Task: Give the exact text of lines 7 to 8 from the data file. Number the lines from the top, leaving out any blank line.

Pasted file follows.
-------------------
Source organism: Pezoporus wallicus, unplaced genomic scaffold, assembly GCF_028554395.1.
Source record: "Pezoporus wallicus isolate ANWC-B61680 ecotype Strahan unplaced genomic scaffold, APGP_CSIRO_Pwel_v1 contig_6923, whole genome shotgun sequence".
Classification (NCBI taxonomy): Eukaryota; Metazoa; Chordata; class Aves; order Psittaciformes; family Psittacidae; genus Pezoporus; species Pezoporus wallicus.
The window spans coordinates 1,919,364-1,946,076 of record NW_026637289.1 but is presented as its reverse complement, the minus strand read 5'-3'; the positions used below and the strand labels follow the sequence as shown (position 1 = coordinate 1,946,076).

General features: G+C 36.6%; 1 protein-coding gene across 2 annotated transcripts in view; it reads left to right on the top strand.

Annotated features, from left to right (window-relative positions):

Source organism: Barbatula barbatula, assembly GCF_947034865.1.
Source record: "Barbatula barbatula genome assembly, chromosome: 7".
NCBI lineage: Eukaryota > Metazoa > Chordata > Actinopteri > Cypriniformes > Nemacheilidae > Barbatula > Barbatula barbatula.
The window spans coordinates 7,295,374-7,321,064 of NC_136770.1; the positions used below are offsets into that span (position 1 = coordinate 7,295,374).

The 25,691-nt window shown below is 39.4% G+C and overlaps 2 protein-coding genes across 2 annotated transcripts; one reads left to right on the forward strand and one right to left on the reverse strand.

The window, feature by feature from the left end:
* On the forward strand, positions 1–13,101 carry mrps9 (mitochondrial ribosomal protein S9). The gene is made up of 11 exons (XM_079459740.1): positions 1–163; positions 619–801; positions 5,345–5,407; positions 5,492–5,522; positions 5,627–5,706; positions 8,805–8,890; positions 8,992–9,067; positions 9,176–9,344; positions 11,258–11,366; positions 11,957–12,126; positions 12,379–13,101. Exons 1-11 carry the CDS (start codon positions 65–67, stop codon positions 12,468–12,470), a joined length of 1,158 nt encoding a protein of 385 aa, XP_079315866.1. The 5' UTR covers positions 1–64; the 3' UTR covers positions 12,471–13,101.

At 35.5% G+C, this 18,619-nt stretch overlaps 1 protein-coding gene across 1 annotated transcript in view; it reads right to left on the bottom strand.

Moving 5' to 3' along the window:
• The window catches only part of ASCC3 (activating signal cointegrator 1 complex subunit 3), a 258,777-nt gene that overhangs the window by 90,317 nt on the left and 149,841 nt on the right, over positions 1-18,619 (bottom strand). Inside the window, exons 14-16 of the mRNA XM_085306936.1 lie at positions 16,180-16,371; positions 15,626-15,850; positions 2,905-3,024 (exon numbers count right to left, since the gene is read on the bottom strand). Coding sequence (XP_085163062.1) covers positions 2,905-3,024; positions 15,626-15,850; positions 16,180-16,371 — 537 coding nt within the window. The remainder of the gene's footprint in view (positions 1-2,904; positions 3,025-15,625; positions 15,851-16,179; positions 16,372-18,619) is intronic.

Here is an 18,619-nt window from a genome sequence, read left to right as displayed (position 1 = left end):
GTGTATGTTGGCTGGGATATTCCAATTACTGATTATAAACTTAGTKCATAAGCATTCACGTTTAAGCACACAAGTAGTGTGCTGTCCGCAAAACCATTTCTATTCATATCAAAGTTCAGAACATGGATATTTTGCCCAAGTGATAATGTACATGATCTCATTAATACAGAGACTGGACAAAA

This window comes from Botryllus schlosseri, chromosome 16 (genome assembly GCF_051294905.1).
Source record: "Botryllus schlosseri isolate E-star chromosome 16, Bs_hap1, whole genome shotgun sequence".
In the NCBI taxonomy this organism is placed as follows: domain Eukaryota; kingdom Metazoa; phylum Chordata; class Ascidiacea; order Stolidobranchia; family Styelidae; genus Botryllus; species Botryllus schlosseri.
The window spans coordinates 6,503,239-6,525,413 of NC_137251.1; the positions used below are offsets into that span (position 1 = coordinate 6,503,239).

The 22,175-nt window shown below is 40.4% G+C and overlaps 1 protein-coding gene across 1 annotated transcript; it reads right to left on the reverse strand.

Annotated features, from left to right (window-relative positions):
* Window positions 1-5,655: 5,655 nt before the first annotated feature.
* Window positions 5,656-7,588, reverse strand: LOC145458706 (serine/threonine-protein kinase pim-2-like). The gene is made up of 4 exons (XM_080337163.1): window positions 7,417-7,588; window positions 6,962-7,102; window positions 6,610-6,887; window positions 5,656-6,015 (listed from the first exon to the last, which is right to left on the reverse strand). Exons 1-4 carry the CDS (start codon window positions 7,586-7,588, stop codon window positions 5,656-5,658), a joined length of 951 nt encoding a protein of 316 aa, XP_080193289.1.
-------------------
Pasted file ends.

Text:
Source organism: Barbatula barbatula, assembly GCF_947034865.1.
Source record: "Barbatula barbatula genome assembly, chromosome: 7".